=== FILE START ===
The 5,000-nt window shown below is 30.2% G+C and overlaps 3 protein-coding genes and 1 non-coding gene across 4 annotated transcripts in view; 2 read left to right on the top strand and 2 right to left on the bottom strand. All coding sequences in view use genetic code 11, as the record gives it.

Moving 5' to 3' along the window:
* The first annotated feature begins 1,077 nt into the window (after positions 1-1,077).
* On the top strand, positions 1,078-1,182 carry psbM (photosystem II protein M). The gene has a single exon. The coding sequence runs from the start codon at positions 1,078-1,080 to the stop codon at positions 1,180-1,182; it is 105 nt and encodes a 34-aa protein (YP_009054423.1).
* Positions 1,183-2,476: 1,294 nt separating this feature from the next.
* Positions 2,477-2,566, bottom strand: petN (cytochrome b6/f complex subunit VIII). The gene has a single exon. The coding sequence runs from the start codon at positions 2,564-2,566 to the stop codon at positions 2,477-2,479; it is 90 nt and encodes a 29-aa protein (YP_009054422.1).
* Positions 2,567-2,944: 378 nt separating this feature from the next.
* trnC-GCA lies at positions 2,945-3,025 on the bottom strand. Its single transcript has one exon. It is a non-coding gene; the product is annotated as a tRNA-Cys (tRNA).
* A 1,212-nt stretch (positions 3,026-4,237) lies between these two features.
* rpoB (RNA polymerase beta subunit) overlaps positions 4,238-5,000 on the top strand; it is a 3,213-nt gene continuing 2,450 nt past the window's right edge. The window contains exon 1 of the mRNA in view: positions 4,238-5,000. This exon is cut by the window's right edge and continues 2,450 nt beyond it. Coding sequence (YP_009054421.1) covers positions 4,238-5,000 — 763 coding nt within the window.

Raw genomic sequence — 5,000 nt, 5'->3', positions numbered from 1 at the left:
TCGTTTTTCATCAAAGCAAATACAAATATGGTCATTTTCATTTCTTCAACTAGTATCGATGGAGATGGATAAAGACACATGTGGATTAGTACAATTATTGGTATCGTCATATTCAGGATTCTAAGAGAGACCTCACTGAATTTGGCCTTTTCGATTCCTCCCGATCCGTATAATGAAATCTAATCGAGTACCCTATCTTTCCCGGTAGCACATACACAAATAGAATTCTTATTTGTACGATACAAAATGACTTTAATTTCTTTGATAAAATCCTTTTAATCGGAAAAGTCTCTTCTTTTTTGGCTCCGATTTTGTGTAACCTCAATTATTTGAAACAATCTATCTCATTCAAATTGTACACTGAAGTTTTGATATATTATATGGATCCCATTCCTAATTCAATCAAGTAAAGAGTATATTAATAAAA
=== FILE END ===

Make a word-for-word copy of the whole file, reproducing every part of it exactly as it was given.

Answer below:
The 5,000-nt window shown below is 30.2% G+C and overlaps 3 protein-coding genes and 1 non-coding gene across 4 annotated transcripts in view; 2 read left to right on the top strand and 2 right to left on the bottom strand. All coding sequences in view use genetic code 11, as the record gives it.

Moving 5' to 3' along the window:
* The first annotated feature begins 1,077 nt into the window (after positions 1-1,077).
* On the top strand, positions 1,078-1,182 carry psbM (photosystem II protein M). The gene has a single exon. The coding sequence runs from the start codon at positions 1,078-1,080 to the stop codon at positions 1,180-1,182; it is 105 nt and encodes a 34-aa protein (YP_009054423.1).
* Positions 1,183-2,476: 1,294 nt separating this feature from the next.
* Positions 2,477-2,566, bottom strand: petN (cytochrome b6/f complex subunit VIII). The gene has a single exon. The coding sequence runs from the start codon at positions 2,564-2,566 to the stop codon at positions 2,477-2,479; it is 90 nt and encodes a 29-aa protein (YP_009054422.1).
* Positions 2,567-2,944: 378 nt separating this feature from the next.
* trnC-GCA lies at positions 2,945-3,025 on the bottom strand. Its single transcript has one exon. It is a non-coding gene; the product is annotated as a tRNA-Cys (tRNA).
* A 1,212-nt stretch (positions 3,026-4,237) lies between these two features.
* rpoB (RNA polymerase beta subunit) overlaps positions 4,238-5,000 on the top strand; it is a 3,213-nt gene continuing 2,450 nt past the window's right edge. The window contains exon 1 of the mRNA in view: positions 4,238-5,000. This exon is cut by the window's right edge and continues 2,450 nt beyond it. Coding sequence (YP_009054421.1) covers positions 4,238-5,000 — 763 coding nt within the window.

Raw genomic sequence — 5,000 nt, 5'->3', positions numbered from 1 at the left:
TCGTTTTTCATCAAAGCAAATACAAATATGGTCATTTTCATTTCTTCAACTAGTATCGATGGAGATGGATAAAGACACATGTGGATTAGTACAATTATTGGTATCGTCATATTCAGGATTCTAAGAGAGACCTCACTGAATTTGGCCTTTTCGATTCCTCCCGATCCGTATAATGAAATCTAATCGAGTACCCTATCTTTCCCGGTAGCACATACACAAATAGAATTCTTATTTGTACGATACAAAATGACTTTAATTTCTTTGATAAAATCCTTTTAATCGGAAAAGTCTCTTCTTTTTTGGCTCCGATTTTGTGTAACCTCAATTATTTGAAACAATCTATCTCATTCAAATTGTACACTGAAGTTTTGATATATTATATGGATCCCATTCCTAATTCAATCAAGTAAAGAGTATATTAATAAAA